ANC admits to mistakes made
President Cyril Ramaphosa has admitted the governing party has made mistakes in the past and pleaded with the country to give the ANC a chance.
Ramaphosa told over 80,000 supporters who filled up Moses Mabhida Stadium in Durban on Saturday that some issues had hindered the process of trying to bring about change in society.
"We must acknowledge that state capture and corruption have weakened several of our public institutions, undermined effective governance and contributed to the poor performance of our economy.
"We must also acknowledge that factionalism and patronage has diminished the ability of the ANC to lead the process of transformation and fulfil its mandate to the people."
The ANC's 66-page manifesto consists of a number of promises, and admission of mistakes the party has made since the dawn of democracy.
"The ANC acknowledges that we made mistakes and veered off course. As a nation we have learnt of the harsh impact of corruption on society and the economy. We have witnessed the loss of integrity in some of the institutions of state, business and political and other organisations."
The manifesto promises to get rid of state capture and to strengthen state institutions to ensure that stolen money was repatriated from abroad and from tax havens.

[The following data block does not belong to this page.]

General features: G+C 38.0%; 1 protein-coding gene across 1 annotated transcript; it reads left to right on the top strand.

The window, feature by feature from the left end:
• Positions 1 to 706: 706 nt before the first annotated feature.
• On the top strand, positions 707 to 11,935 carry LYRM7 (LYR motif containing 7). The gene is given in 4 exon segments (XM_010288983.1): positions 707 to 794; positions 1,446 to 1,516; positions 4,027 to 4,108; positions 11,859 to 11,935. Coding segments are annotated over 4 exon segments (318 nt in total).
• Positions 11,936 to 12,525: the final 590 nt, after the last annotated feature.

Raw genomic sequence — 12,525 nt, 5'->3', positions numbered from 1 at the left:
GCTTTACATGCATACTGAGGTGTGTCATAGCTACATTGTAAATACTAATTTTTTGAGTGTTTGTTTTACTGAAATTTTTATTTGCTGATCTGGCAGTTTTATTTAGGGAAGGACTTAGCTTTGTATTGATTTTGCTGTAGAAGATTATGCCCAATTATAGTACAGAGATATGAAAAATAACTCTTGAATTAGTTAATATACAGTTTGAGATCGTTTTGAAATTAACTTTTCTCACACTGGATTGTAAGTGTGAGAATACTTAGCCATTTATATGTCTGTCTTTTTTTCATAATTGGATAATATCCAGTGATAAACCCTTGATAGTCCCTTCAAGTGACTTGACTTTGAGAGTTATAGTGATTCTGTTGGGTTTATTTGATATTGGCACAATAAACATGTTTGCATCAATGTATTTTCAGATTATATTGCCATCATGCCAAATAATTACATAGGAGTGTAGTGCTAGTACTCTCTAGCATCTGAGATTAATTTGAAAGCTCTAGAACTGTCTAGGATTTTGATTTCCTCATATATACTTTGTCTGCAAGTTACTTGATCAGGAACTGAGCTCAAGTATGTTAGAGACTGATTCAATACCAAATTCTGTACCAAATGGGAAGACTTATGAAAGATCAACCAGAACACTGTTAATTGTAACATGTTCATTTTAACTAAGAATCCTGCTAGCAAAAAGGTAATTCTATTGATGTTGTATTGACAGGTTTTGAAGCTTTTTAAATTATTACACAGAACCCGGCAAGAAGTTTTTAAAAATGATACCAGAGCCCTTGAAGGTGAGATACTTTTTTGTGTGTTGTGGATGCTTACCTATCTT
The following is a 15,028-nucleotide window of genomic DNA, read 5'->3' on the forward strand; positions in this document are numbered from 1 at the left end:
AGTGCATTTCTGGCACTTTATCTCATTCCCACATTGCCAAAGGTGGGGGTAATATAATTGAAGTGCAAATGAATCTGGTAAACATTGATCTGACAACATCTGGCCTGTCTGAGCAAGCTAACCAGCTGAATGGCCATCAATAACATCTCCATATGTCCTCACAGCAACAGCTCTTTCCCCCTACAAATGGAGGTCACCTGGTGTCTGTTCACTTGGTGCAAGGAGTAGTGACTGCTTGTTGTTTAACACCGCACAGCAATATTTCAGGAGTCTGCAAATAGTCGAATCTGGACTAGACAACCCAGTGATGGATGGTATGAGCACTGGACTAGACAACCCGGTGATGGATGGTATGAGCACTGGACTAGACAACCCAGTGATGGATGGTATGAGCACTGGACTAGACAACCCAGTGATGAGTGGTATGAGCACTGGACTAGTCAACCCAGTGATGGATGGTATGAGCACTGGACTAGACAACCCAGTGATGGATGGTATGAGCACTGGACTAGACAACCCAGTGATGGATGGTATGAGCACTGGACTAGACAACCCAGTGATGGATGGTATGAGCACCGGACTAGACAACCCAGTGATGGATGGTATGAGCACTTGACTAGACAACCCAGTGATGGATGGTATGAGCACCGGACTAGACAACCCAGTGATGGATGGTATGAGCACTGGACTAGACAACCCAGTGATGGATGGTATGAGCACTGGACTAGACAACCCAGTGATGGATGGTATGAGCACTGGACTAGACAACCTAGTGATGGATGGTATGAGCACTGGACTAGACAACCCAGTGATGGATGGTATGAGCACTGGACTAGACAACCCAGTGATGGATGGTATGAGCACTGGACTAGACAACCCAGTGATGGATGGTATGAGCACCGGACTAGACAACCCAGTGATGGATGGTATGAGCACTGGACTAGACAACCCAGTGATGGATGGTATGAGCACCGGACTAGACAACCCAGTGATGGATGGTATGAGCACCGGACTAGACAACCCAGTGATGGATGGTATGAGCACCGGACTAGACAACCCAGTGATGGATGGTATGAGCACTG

It further undertakes to act against private corporations involved in tax evasion and illicit activities; to implement lifestyle audits for public servants; develop a more transparent tender system and build a social compact around anti-corruption with the public.
As a nation we have learnt of the harsh impact of corruption on society and the economy
The January 8 statement, which coincided with the manifesto launch, also states the party's priorities for the this year.
It says it has learnt from its lessons - both negative and positive - and will use those experiences to rectify mistakes.
"We recognise that over a number of years, our movement has fallen short of the people's expectations. The reason for this declining popular confidence was critically and thoroughly discussed at the 54th national conference and a programme was adopted to correct these mistakes.
"The last 25 years have demonstrated the enormity and complexity of the task of redressing the injustices of the past and advancing fundamental change. These years have also shown the great power of a nation working as one to achieve a common goal," the statement reads.
On what the party will do if voted to govern again after the general elections, Ramaphosa said it pledged to create jobs, implement pro-growth policies and speed up the implementation of its plans to seize land without compensation.
Elections are expected to be held in May but a date has not yet been announced.
Ramaphosa said the governing party had a solid plan to raise over R1.2-trillion in new investments over five years.